UCLA Medical Center Celebrates NICU Graduates on Oct. 12; Palisadian Family With ‘Miracle Baby’ Will Join the Festivities
It was weeks before Palisadian Natasha Croxall could hold her newborn son Charlie. Born on Christmas Eve at only 24 weeks, he weighed just 1 pound 6 ounces at birth.
The preemie remained under the care of Dr. Khalil Tabsh, a 25-year Palisadian, and the NICU team at UCLA in Santa Monica and Brentwood for more than five months.
This year, a healthy, four-year-old Charlie started preschool at Calvary Christian School. By the way, he keeps up just fine with his older sister Ava, 10, and big brother Dutch, 8.
There are no indications this once-tiny baby had to fight against respiratory distress syndrome, a patent ductus arteriosis (an opening between the great vessels in the fetal heart that fails to close normally after birth), anemia which necessitated multiple blood transfusions, elevated bilirubin (jaundice), and an infection due to an immature immune system and frequent invasive procedures.
“Charlie is as much of a miracle as any baby could be. He was so tiny and so sick; he just wasn’t born ready for this world,” Croxall said. “If it wasn’t for Dr. Tabsh, Charlie wouldn’t be alive. He really fought to take the pregnancy to at least 24 weeks and I couldn’t have asked for a better doctor, a better team or better care. It’s amazing that they were able to save him.”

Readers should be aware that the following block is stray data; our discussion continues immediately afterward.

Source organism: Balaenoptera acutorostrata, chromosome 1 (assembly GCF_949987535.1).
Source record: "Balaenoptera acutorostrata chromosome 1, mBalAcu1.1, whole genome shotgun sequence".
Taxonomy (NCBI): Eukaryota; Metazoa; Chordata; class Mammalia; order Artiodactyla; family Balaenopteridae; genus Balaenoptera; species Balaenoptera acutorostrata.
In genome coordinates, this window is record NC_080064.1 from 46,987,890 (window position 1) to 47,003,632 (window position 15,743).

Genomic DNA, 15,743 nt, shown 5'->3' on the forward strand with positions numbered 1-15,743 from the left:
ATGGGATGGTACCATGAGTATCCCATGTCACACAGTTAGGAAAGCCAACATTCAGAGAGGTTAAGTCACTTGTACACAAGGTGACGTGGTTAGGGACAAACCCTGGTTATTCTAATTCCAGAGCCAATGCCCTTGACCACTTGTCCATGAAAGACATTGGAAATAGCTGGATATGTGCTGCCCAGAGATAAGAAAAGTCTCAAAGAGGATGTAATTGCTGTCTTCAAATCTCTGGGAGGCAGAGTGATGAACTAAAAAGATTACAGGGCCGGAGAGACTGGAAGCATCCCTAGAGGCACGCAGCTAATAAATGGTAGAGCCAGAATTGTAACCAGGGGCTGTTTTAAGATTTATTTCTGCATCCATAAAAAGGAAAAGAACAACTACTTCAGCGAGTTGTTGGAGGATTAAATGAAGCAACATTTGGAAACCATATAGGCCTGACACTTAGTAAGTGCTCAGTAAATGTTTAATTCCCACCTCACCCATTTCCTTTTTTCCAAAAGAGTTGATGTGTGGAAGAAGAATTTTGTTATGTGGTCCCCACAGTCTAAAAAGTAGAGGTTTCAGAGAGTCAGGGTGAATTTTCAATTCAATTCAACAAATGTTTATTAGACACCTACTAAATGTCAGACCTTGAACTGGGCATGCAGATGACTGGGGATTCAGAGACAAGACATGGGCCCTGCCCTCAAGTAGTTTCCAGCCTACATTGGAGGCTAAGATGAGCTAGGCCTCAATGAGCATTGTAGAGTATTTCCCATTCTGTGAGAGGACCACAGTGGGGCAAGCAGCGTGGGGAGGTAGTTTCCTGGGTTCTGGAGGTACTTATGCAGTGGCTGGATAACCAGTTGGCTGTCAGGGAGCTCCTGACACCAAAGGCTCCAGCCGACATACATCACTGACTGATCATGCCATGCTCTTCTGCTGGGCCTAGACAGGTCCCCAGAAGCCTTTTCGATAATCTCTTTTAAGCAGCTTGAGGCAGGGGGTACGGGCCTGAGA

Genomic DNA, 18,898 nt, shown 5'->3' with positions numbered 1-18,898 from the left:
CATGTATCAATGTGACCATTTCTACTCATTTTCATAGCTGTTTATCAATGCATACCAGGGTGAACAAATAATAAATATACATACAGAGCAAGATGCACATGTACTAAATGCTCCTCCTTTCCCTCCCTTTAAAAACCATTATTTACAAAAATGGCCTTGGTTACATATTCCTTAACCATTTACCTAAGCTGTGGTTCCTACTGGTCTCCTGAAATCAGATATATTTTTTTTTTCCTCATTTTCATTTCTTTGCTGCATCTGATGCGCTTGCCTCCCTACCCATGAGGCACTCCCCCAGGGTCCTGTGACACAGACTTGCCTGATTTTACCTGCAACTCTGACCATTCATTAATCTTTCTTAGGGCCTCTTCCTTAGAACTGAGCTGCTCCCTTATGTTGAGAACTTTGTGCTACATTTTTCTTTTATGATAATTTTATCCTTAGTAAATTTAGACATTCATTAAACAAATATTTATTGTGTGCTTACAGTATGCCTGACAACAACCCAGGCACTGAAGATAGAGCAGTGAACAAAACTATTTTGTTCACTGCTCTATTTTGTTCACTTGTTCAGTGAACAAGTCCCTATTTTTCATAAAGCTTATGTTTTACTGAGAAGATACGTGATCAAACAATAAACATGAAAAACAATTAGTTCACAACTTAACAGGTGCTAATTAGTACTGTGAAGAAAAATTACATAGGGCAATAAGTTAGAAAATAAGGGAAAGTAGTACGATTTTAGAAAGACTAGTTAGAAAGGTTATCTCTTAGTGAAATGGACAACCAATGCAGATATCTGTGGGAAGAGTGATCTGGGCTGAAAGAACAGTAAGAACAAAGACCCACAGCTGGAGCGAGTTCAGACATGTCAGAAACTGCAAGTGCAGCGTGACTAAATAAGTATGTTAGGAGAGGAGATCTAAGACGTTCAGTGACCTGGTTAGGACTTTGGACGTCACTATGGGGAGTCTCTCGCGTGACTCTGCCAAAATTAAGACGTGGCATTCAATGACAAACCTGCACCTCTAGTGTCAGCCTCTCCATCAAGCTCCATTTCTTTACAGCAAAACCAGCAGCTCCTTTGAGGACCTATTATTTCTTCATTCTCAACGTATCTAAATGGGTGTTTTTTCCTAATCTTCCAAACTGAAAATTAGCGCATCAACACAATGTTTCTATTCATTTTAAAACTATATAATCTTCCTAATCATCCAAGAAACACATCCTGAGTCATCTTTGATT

On Sunday, the Croxall family and Dr. Tabsh will be among scores of families, doctors and nurses at the UCLA NICU Graduates Party, an event that gives families a chance to reconnect with the medical professionals who provided life-saving care and expertise for their babies.
Tabsh said that 20 years ago, most medical centers did not resuscitate babies born at less than 24 weeks gestation and would have been reluctant to resuscitate newborns like Charlie even at 24 weeks gestation.
While doctors have identified problems associated with premature labor and screening methods to estimate those at risk, Tabsh said doctors still don’t know what causes premature labor and delivery in most cases.
“If we could identify the cause, we could help find a cure,” Tabsh said.
In Croxall’s case, she had one of the most common problems associated with premature labor and delivery, a multiple pregnancy that was further complicated by the loss of Charlie’s twin, Mary, due to a knot in the umbilical cord.
“Extreme prematurity is a very serious condition,” Tabsh said. “Because of the significant advances made in neonatal care over the last several decades, the survival rate for 24 week babies has increased to 60-80 percent in advanced care neonatal units like we have at UCLA Medical Center in Santa Monica and Westwood.”
Tabsh added, “Charlie was an amazing baby.”
Acknowledging advances in neonatal care, Croxall admits being separated from her sick, struggling son by a pane of glass was immensely challenging and required her to put her full trust in the NICU team caring for her son.
“Not being able to take home a baby really throws you off,” she said. “But I was just so happy that he was thriving and that I had him in this world. When I look back, I can’t believe everything that he went through. He was so strong and such a fighter. I know he was meant to be here, and I know his story will be a big part of his life. He is a miracle, and there isn’t a day that goes by that we take that for granted.”
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